If you were a TV executive, what would you do after deciding that a new show you've spent $1 million or more creating is not quite right for your network?
Traditionally, you would probably kill the project, take the write-off and go back to the drawing board.
But with increased pressure to find cost-cutting alternatives in the network television business, which is growing riskier with each season, executives are revising some of their timeworn practices to make more economic sense.
For the Record
Los Angeles Times Saturday June 27, 1992 Home Edition Calendar Part F Page 2 Column 1 Entertainment Desk 1 inches; 27 words Type of Material: Correction
Wrong credit-- Katharine Green created the Fox television series "Rachel Gunn, R.N.," not the Fox series "Woops!," as was stated in a Calendar story Friday. "Woops!" was created by Gary Jacobs.
That's why "Rachel Gunn, R.N.," premiering Sunday night, and "Woops!," coming this fall, are showing up on Fox when they were originally developed for other networks.
When CBS executives screened the six "Rachel Gunn" episodes they had ordered last year--the comedy series stars comedian Christene Ebersole as a no-nonsense nurse--there was a feeling that the show's outrageous attitude did not quite fit on the stately CBS network.
"It looked more like a Fox show than one of our shows," a CBS executive said.
Similarly, when NBC executives took a look at the pilot for "Woops!" last spring--a sort of post-apocalyptic "Gilligan's Island"--they didn't feel that the show's goofy premise meshed with any other programming on the network.
Normally, proceedings would have ended there. Rather than let their shows slip into the hands of the competition, CBS and NBC would likely have written off their development costs--estimated at $3 million for six episodes of "Rachel Gunn" and $1 million for the "Woops!" pilot.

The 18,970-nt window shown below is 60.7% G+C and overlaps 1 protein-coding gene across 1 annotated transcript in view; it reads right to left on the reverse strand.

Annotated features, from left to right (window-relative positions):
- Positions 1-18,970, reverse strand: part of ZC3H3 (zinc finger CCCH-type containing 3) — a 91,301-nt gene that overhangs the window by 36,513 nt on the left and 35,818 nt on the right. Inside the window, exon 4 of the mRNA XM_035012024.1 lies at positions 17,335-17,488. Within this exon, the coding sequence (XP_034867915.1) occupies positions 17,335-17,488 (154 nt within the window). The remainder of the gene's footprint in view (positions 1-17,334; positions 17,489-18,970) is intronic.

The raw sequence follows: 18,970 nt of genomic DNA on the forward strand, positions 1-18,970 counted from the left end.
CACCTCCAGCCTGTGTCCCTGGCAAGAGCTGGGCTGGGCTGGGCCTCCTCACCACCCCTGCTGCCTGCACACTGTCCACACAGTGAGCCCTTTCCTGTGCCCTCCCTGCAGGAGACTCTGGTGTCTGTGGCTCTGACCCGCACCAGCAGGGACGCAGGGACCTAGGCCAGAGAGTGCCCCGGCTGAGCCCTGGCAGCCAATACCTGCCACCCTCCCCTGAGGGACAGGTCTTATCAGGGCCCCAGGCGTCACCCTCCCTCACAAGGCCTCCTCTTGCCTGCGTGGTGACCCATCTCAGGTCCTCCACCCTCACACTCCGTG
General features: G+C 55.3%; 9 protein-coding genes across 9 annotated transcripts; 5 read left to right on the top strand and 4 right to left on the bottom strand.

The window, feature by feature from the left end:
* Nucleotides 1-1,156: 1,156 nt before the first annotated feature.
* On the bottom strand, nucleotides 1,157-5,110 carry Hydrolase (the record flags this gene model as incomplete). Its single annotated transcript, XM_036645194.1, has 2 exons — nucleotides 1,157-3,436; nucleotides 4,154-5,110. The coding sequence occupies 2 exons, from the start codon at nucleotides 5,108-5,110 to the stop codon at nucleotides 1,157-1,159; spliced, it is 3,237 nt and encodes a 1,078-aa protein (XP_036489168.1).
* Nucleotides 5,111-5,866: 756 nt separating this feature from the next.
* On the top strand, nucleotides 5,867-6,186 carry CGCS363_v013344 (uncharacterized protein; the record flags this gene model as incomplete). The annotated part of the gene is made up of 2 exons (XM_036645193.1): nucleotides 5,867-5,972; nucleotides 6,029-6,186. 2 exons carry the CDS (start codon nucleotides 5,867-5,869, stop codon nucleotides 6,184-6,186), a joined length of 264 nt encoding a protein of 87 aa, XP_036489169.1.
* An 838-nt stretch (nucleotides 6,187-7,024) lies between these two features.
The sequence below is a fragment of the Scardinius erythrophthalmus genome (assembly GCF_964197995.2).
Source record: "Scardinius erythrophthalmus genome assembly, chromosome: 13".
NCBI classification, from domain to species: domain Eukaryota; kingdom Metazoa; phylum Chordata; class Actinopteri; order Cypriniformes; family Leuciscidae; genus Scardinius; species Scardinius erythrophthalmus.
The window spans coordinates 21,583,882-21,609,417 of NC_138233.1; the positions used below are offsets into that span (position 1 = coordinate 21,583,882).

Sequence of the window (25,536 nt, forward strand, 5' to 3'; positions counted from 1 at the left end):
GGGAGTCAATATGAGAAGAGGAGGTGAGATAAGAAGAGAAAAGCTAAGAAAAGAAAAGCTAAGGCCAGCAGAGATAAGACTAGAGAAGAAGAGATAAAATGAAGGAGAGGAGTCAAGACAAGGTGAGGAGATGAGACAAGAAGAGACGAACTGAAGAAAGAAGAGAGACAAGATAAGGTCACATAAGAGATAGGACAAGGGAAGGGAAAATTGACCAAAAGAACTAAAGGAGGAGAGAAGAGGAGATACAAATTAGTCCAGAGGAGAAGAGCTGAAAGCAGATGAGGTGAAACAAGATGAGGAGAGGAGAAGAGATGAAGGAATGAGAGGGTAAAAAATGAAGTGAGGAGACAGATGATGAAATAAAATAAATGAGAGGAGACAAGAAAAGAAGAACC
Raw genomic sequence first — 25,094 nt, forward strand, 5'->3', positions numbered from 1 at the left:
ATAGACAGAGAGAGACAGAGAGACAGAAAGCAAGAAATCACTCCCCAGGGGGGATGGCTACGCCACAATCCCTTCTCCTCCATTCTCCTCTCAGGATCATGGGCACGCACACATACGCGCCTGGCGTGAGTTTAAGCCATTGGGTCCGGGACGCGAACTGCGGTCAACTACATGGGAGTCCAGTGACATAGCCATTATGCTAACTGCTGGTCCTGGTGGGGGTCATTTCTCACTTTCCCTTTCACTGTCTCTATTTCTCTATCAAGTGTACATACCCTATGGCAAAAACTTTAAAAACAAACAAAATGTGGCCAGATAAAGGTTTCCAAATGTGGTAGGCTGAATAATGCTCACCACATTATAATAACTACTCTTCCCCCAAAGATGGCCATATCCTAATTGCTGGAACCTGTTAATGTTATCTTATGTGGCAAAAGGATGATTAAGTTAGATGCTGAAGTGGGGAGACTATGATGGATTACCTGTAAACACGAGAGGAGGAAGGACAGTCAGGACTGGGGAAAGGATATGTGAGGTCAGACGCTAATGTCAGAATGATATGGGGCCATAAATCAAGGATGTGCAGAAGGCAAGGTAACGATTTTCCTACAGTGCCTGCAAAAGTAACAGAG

But the economics of the business are rapidly changing, said Rich Frank, president of the Walt Disney Studios, and networks can no longer afford that kind of thinking. So CBS and NBC allowed their series to be swept up and added to the Fox schedule at the last minute to save them from what might have been a permanent shelf life.
Columbia Pictures Television returned the license fees that CBS paid for the right to broadcast the "Rachel Gunn" episodes--essentially buying them back--and sold the series to Fox. Similarly, Touchstone Television returned NBC's investment in the "Woops!" pilot and was reimbursed by Fox, which ordered 13 episodes.
Executives at both studios suggested that these kind of deals could become commonplace industry practices in the next few years.
"In the past, a network might have been willing to swallow a $1-million or $2-million cost as a defensive move," said Frank, whose studio is producing "Woops!" with Witt-Thomas Productions. "In other words, the network would have said, 'We know they want it, but let's not let them have it.'
"That doesn't make sense anymore," Frank said. "I think all the networks are offensive-minded now: 'If we like a show, let's do something with it. And if we don't like it, let's cut our losses or even get our money back.' It gives them that $1-million or $2-million investment back to do something else with the money."
Although TV series periodically play network hopscotch, they usually do so after airing for a season or two and building up a regular following. That was the case with NBC's "In the Heat of the Night" and "The Golden Girls"--retooled and retitled "Golden Palace"--which are moving over to CBS this fall.
Now TV series are making the switch in their earliest stages of development. CBS first began developing "Rachel Gunn" for last year's fall season with country singeT. Oslin in the lead role of the feisty nurse (Oslin eventually pulled out and was replaced by Ebersole). The pilot for the Norman Lear sitcom "The Powers That Be," which premiered on NBC earlier this year and is returning next season, was also shot and developed for CBS last year.
And "Woops!" is believed to be the first time that a series has switched networks in the same fleeting development season.
"We didn't want to fall between the cracks," said co-executive producer Tony Thomas, whose show is a social satire about the world's six diverse survivors of an accidental nuclear holocaust. "NBC said they would consider the show for mid-season, but mid-season is iffy. And the pilot would have been sitting for a year, and it's hard to breathe life back into it. We didn't want to take that chance."
So NBC Entertainment President Warren Littlefield, who has established a friendly relationship with Thomas on such hit NBC series as "Empty Nest," "Nurses" and "Blossom," agreed to let Thomas go to Fox, where "Woops!" creator Katherine Green had served as co-executive producer of the hit series "Married . . . With Children."
This new network willingness to swap projects, industry sources observe, may be borrowed from the movie industry. Feature films developed by one studio regularly go into "turnaround," where the original studio releases rights to the project and another studio takes over production.